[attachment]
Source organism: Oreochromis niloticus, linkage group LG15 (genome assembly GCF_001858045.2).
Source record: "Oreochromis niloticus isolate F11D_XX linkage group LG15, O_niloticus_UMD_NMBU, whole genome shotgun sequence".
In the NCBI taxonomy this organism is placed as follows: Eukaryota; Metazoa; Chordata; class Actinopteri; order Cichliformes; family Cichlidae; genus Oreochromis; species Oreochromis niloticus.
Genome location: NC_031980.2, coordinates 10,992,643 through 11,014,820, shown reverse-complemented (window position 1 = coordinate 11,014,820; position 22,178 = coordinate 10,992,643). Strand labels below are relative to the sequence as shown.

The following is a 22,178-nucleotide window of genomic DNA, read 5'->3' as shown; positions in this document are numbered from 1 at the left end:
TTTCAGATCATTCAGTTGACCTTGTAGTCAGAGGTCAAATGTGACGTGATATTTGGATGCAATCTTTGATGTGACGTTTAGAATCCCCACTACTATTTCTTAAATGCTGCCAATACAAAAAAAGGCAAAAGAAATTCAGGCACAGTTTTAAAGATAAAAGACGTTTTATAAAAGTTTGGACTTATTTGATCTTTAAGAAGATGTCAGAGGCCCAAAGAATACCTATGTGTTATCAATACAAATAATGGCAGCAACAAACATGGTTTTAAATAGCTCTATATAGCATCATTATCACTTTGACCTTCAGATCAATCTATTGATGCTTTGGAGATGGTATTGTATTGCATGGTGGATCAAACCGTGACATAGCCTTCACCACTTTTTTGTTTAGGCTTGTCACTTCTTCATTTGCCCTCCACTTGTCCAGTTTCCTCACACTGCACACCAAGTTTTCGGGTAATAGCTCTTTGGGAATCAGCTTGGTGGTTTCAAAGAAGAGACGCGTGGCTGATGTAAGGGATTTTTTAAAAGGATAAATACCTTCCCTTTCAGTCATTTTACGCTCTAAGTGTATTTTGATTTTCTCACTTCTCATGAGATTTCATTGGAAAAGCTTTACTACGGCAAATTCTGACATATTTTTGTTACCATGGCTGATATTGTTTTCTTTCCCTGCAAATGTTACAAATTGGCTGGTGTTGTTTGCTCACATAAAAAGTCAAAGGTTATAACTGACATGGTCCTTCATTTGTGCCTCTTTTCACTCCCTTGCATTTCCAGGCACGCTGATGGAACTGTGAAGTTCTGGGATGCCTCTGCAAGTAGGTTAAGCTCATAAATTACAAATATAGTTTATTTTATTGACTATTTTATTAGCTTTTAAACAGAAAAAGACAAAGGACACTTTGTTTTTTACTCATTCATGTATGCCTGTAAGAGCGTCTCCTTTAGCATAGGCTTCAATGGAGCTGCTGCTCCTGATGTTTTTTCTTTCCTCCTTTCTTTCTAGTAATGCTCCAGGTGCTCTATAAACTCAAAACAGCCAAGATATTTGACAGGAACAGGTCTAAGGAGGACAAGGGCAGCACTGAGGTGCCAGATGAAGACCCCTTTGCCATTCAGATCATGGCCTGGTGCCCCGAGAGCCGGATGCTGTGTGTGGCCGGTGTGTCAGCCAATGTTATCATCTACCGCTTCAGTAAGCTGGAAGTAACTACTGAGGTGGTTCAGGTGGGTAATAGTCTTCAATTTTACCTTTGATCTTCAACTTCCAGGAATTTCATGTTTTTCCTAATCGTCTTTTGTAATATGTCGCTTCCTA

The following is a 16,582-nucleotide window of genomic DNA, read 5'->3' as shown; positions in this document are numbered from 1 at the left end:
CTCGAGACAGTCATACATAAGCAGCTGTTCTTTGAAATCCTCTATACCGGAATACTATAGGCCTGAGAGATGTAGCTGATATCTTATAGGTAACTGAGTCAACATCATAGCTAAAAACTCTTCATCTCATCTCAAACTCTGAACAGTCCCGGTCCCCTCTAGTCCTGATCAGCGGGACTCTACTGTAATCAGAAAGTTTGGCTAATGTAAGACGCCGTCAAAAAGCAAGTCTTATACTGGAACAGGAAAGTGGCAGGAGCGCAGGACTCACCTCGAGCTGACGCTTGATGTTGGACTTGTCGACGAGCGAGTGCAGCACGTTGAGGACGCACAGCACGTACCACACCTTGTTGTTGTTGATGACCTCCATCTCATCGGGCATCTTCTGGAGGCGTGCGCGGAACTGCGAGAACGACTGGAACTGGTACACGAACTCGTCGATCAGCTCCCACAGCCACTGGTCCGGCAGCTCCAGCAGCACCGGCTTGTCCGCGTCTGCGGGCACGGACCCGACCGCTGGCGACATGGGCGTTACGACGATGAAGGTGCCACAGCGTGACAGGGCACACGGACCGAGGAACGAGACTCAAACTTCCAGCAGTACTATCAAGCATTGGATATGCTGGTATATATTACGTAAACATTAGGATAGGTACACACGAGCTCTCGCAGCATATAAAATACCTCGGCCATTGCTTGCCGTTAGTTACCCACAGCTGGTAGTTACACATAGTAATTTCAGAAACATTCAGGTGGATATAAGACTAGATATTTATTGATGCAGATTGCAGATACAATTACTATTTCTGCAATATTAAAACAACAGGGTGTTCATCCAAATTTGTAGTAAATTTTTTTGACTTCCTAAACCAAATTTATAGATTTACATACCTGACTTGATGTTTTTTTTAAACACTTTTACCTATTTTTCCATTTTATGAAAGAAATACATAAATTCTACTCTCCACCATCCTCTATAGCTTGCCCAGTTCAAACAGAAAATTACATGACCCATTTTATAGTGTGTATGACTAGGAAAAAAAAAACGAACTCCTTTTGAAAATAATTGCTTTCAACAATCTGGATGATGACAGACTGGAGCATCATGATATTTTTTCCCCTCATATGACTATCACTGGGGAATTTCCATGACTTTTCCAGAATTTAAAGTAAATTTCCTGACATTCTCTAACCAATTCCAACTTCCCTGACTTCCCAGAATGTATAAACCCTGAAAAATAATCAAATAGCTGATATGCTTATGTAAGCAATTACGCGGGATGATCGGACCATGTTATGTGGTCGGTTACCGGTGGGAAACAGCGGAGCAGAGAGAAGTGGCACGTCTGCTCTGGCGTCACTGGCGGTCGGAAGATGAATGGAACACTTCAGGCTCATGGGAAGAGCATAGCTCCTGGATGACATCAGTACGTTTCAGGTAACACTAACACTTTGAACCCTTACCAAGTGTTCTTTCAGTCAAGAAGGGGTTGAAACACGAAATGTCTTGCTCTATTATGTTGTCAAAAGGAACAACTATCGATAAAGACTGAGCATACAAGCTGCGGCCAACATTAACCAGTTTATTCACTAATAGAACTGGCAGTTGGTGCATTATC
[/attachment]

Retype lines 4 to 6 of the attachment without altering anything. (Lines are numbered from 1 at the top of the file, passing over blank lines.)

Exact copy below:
Genome location: NC_031980.2, coordinates 10,992,643 through 11,014,820, shown reverse-complemented (window position 1 = coordinate 11,014,820; position 22,178 = coordinate 10,992,643). Strand labels below are relative to the sequence as shown.

The following is a 22,178-nucleotide window of genomic DNA, read 5'->3' as shown; positions in this document are numbered from 1 at the left end:
TTTCAGATCATTCAGTTGACCTTGTAGTCAGAGGTCAAATGTGACGTGATATTTGGATGCAATCTTTGATGTGACGTTTAGAATCCCCACTACTATTTCTTAAATGCTGCCAATACAAAAAAAGGCAAAAGAAATTCAGGCACAGTTTTAAAGATAAAAGACGTTTTATAAAAGTTTGGACTTATTTGATCTTTAAGAAGATGTCAGAGGCCCAAAGAATACCTATGTGTTATCAATACAAATAATGGCAGCAACAAACATGGTTTTAAATAGCTCTATATAGCATCATTATCACTTTGACCTTCAGATCAATCTATTGATGCTTTGGAGATGGTATTGTATTGCATGGTGGATCAAACCGTGACATAGCCTTCACCACTTTTTTGTTTAGGCTTGTCACTTCTTCATTTGCCCTCCACTTGTCCAGTTTCCTCACACTGCACACCAAGTTTTCGGGTAATAGCTCTTTGGGAATCAGCTTGGTGGTTTCAAAGAAGAGACGCGTGGCTGATGTAAGGGATTTTTTAAAAGGATAAATACCTTCCCTTTCAGTCATTTTACGCTCTAAGTGTATTTTGATTTTCTCACTTCTCATGAGATTTCATTGGAAAAGCTTTACTACGGCAAATTCTGACATATTTTTGTTACCATGGCTGATATTGTTTTCTTTCCCTGCAAATGTTACAAATTGGCTGGTGTTGTTTGCTCACATAAAAAGTCAAAGGTTATAACTGACATGGTCCTTCATTTGTGCCTCTTTTCACTCCCTTGCATTTCCAGGCACGCTGATGGAACTGTGAAGTTCTGGGATGCCTCTGCAAGTAGGTTAAGCTCATAAATTACAAATATAGTTTATTTTATTGACTATTTTATTAGCTTTTAAACAGAAAAAGACAAAGGACACTTTGTTTTTTACTCATTCATGTATGCCTGTAAGAGCGTCTCCTTTAGCATAGGCTTCAATGGAGCTGCTGCTCCTGATGTTTTTTCTTTCCTCCTTTCTTTCTAGTAATGCTCCAGGTGCTCTATAAACTCAAAACAGCCAAGATATTTGACAGGAACAGGTCTAAGGAGGACAAGGGCAGCACTGAGGTGCCAGATGAAGACCCCTTTGCCATTCAGATCATGGCCTGGTGCCCCGAGAGCCGGATGCTGTGTGTGGCCGGTGTGTCAGCCAATGTTATCATCTACCGCTTCAGTAAGCTGGAAGTAACTACTGAGGTGGTTCAGGTGGGTAATAGTCTTCAATTTTACCTTTGATCTTCAACTTCCAGGAATTTCATGTTTTTCCTAATCGTCTTTTGTAATATGTCGCTTCCTA